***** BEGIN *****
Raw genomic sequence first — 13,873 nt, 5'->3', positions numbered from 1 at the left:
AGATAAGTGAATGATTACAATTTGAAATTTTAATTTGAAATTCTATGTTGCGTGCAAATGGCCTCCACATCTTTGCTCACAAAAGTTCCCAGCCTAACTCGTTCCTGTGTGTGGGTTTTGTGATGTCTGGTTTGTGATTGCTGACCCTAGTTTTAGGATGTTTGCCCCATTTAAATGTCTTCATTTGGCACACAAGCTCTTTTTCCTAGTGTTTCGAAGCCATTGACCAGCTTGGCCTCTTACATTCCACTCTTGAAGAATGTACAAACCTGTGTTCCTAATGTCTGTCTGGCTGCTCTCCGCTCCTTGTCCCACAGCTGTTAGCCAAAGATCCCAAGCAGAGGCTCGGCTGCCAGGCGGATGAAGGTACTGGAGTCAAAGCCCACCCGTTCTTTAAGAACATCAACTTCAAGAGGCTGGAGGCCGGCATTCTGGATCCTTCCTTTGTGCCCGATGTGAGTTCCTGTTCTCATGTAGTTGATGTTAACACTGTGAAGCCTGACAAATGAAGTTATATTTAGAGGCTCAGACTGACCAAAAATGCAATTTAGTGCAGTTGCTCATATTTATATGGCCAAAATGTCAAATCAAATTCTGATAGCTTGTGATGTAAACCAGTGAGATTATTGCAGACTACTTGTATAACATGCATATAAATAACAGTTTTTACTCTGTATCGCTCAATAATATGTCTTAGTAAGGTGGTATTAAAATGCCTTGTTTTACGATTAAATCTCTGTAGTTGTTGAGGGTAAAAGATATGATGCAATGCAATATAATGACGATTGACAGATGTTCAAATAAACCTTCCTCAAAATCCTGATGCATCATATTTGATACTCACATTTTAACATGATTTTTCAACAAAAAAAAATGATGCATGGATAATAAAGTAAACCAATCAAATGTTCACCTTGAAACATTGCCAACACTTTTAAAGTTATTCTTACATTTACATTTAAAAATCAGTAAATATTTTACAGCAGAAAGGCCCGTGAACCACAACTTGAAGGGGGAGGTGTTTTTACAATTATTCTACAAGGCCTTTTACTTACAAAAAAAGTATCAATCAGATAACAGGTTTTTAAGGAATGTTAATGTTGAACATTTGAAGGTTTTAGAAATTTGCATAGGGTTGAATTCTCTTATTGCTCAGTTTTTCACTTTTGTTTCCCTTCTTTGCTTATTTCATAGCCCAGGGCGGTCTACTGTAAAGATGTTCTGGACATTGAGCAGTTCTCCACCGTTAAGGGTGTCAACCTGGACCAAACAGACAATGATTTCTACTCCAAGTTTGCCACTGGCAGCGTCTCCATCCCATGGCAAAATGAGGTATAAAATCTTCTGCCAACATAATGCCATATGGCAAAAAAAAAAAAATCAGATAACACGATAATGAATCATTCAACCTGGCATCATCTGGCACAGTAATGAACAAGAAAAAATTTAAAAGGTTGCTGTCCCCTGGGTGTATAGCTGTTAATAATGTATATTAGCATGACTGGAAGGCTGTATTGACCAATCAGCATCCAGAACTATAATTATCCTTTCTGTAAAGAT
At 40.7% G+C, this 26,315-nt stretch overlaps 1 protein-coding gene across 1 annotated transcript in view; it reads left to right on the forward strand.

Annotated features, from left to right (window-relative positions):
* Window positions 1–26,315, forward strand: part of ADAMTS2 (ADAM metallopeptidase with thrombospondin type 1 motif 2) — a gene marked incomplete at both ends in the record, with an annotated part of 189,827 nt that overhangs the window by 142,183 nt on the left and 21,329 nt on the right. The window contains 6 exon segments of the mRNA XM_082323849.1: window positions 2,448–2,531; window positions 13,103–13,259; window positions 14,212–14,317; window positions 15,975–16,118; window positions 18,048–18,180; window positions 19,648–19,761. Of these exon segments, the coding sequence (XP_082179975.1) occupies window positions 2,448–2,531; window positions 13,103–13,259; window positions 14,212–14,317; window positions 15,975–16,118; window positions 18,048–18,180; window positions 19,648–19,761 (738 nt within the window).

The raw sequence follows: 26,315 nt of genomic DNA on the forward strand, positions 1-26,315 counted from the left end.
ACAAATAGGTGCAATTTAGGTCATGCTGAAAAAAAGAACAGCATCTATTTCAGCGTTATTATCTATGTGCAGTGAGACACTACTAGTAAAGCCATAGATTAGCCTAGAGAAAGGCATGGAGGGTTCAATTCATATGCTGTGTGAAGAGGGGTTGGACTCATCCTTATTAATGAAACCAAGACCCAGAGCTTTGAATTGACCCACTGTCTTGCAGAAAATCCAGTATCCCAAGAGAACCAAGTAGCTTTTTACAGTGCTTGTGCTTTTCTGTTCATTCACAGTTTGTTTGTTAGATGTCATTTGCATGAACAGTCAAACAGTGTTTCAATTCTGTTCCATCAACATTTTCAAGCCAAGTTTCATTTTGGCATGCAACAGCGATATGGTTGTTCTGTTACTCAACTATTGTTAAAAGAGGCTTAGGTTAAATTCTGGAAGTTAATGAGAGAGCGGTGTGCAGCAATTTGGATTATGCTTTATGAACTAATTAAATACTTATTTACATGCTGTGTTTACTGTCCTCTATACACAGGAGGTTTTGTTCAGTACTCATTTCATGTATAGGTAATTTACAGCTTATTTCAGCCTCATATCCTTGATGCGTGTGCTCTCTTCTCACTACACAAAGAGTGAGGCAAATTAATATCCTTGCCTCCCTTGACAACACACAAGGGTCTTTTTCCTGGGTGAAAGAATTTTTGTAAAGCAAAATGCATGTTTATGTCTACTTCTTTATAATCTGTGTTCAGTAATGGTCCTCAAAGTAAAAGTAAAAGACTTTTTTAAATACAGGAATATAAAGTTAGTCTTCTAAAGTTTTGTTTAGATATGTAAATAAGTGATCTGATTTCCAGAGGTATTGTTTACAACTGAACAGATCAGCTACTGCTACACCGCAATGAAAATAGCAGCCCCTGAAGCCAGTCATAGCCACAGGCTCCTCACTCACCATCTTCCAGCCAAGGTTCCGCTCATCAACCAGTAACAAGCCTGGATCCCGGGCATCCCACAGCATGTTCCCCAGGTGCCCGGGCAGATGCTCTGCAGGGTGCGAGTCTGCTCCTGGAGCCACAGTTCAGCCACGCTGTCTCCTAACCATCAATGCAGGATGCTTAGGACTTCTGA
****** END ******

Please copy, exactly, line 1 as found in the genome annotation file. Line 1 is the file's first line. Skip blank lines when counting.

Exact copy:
Raw genomic sequence first — 13,873 nt, 5'->3', positions numbered from 1 at the left: